Will there be other possibilities less bloody?

Some time ago, there took place the last dividing up of the world, in which the United States took the lion's share of our continent; today the imperialists of the Old World are developing anew, and the might of the European Common Market is threatening the United States itself. All this might lead to the belief that it will be possible to watch as spectators the inter-imperialist struggle in order to attain further advances, perhaps in alliance with the stronger national bourgeoisie. Apart from the consideration that in class struggle a passive policy never brings good results and that alliances with the bourgeoisie, however revolutionary they may appear at a given moment, have only a transitory character, the time factor will induce us to take another path. The sharpening of the fundamental contradiction in America appears to be so rapid that it upsets the "normal" development of the contradictions within the imperialist camp in its struggle for markets. The national bourgeoisie is for the most part united with United States imperialism and has to throw in its lot with the latter in each country. Even cases of agreements or coincidences of contradictions between the U. S. and the national bourgeoisie and other imperialists happen within the framework of a fundamental struggle that in the course of its development inevitably embraces all the exploited and all the exploiters. The polarisation of antagonistic forces among class enemies is so far more rapid than the development of the contradictions among exploiters over the division of the spoils. There are two camps: the alternative becomes clearer for every individual and for every particular stratum of the population.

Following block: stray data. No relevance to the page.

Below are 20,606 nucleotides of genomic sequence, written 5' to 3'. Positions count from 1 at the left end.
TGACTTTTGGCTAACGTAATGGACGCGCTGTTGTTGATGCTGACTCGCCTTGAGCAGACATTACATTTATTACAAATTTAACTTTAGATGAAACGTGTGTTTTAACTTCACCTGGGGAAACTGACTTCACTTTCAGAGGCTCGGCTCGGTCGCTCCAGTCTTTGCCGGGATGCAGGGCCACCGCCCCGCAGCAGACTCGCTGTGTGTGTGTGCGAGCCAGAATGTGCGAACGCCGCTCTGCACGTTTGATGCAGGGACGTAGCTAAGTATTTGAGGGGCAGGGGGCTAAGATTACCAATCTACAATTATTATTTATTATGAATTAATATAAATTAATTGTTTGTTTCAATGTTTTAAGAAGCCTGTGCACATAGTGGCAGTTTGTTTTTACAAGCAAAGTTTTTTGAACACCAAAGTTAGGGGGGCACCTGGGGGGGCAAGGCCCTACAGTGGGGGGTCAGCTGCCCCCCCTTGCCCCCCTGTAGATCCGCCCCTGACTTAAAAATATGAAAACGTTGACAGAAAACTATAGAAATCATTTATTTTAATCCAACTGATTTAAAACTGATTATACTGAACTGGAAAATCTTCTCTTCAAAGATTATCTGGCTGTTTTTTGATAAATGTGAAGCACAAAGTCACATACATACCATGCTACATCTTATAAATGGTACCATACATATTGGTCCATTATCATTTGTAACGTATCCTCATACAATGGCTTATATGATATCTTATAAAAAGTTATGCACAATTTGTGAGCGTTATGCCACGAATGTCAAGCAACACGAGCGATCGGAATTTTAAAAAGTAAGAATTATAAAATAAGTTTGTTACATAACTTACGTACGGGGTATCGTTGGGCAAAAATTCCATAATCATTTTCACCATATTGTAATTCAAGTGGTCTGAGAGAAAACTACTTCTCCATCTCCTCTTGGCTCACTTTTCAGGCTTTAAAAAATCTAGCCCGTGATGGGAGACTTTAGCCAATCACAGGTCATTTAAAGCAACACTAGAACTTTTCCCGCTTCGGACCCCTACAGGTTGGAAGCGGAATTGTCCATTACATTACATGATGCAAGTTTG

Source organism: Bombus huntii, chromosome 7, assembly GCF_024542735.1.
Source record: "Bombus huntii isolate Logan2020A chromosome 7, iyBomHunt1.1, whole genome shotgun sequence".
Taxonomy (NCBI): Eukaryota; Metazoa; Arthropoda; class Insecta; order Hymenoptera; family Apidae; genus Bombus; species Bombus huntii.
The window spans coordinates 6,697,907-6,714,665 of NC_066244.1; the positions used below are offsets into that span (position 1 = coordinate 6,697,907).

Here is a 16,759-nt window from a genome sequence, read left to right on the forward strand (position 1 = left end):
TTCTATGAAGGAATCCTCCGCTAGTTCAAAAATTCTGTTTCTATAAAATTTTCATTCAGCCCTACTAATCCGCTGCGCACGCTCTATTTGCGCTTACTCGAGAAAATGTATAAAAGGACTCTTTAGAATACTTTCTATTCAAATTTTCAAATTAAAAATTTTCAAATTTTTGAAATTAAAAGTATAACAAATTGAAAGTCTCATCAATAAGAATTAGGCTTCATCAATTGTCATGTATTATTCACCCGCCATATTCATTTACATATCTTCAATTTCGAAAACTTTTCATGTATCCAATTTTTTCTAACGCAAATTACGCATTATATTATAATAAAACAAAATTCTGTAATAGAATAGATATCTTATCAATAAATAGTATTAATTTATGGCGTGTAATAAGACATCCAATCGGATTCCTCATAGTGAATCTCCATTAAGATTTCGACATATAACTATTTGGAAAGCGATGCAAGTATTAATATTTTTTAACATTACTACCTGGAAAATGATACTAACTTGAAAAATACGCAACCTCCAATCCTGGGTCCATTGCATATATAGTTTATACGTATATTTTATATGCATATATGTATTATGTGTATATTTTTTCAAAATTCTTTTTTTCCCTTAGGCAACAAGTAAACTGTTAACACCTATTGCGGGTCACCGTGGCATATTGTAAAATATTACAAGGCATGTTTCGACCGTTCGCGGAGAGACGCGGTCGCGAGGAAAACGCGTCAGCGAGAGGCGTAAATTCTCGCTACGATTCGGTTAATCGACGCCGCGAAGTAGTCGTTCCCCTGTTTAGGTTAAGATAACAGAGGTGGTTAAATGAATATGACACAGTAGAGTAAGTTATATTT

The Alliance for Progress is a design to check what cannot be checked.